Do growth monitoring and promotion programs answer the performance criteria of a screening program? A critical analysis based on a systematic review

Trop Med Int Health. 2005 Nov;10(11):1121-33.
Roberfroid D, Kolsteren P, Hoeree T, Maire B.Department of Public Health, Nutrition Unit, Institute of Tropical Medicine,Antwerp, Belgium.
OBJECTIVE: Growth Monitoring and Promotion programs (GMP) have been intensivelypromoted to improve children's health in developing countries. It has been hopedthat regularly weighing children would result in the early detection of growthfalterers, and that the growth chart would serve as an educational tool to makethat state apparent to both health workers and caretakers in order to triggerimproved caring practices. Our objective was to review whether GMP answers thetheoretical grounds of a screening and intervention program.
METHOD: Asystematic literature review was performed. The WHO framework developed byWilson and Jungner for planning and evaluating screening programs guided theanalysis.
RESULTS: Sixty-nine studies were retrieved. Overall, evidence is weakon the performance of GMP as a screening program for malnutrition through earlydetection of growth falterers. The main results are: (1) malnutrition remains apublic health problem, but its importance is context specific; (2) the value ofa low weight velocity to predict malnutrition is unknown and likely to vary indifferent contexts; (3) the performance of GMP for improving nutrition status ofchildren and in reducing mortality and morbidity is unknown; (4) the performanceof the screening is affected by the unreliability of weight measurements; (5)the promotional and educational effectiveness of GMP is low, in particular thegrowth chart is poorly understood by mothers; (6) the acceptability seems low inregards of low attendance rates; (7) evidence is lacking regardingcost-effectiveness.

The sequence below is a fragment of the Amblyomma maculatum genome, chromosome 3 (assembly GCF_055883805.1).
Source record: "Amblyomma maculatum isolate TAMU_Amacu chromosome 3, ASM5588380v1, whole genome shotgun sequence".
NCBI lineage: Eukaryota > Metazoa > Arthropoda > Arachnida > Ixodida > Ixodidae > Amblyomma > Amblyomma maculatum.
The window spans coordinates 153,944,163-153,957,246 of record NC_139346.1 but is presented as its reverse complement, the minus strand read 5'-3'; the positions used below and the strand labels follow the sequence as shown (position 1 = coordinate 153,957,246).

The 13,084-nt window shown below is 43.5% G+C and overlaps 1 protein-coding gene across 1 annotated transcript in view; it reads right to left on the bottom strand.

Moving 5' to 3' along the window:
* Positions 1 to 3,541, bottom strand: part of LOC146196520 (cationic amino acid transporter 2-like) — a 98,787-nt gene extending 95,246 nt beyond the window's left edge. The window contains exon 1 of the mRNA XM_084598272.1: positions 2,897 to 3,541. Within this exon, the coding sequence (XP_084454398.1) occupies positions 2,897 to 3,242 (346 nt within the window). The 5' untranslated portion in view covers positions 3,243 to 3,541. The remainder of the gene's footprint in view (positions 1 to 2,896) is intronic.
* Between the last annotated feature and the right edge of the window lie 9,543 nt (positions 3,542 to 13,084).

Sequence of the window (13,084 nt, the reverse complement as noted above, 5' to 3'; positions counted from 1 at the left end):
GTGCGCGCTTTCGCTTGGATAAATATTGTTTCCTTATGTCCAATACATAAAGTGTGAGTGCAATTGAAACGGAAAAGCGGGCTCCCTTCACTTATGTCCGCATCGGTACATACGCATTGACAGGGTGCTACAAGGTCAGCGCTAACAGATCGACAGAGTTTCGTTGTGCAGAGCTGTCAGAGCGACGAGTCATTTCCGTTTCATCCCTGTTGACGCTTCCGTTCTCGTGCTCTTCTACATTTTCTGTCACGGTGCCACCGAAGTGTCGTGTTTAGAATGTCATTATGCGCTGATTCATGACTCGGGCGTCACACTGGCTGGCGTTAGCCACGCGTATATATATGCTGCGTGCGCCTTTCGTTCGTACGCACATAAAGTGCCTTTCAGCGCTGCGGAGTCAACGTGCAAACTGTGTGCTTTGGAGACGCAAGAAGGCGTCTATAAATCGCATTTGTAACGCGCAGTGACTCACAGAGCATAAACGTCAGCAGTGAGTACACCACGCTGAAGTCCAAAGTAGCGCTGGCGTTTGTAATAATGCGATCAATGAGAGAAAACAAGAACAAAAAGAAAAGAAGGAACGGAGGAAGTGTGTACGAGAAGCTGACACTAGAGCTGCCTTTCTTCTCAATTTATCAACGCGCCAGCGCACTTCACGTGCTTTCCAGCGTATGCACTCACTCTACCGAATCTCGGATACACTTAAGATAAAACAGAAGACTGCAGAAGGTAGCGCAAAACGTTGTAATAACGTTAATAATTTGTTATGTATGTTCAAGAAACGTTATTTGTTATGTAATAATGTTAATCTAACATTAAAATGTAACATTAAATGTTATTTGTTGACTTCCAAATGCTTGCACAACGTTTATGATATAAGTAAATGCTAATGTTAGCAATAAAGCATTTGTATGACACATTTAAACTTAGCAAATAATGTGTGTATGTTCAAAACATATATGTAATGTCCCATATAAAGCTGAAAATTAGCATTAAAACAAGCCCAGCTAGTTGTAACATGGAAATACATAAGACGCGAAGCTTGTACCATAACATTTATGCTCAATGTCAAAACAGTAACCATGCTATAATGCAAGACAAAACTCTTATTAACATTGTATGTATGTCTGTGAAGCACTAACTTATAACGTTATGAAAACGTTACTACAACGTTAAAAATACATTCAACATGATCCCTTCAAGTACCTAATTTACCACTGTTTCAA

CONCLUSIONS: We conclude that there is too little scientificevidence to indiscriminately support international promotion of GMP. However GMPcould constitute a valid strategy of public nutrition in specific situations. Weindicate paths for further research and how prevention programs could bedeveloped.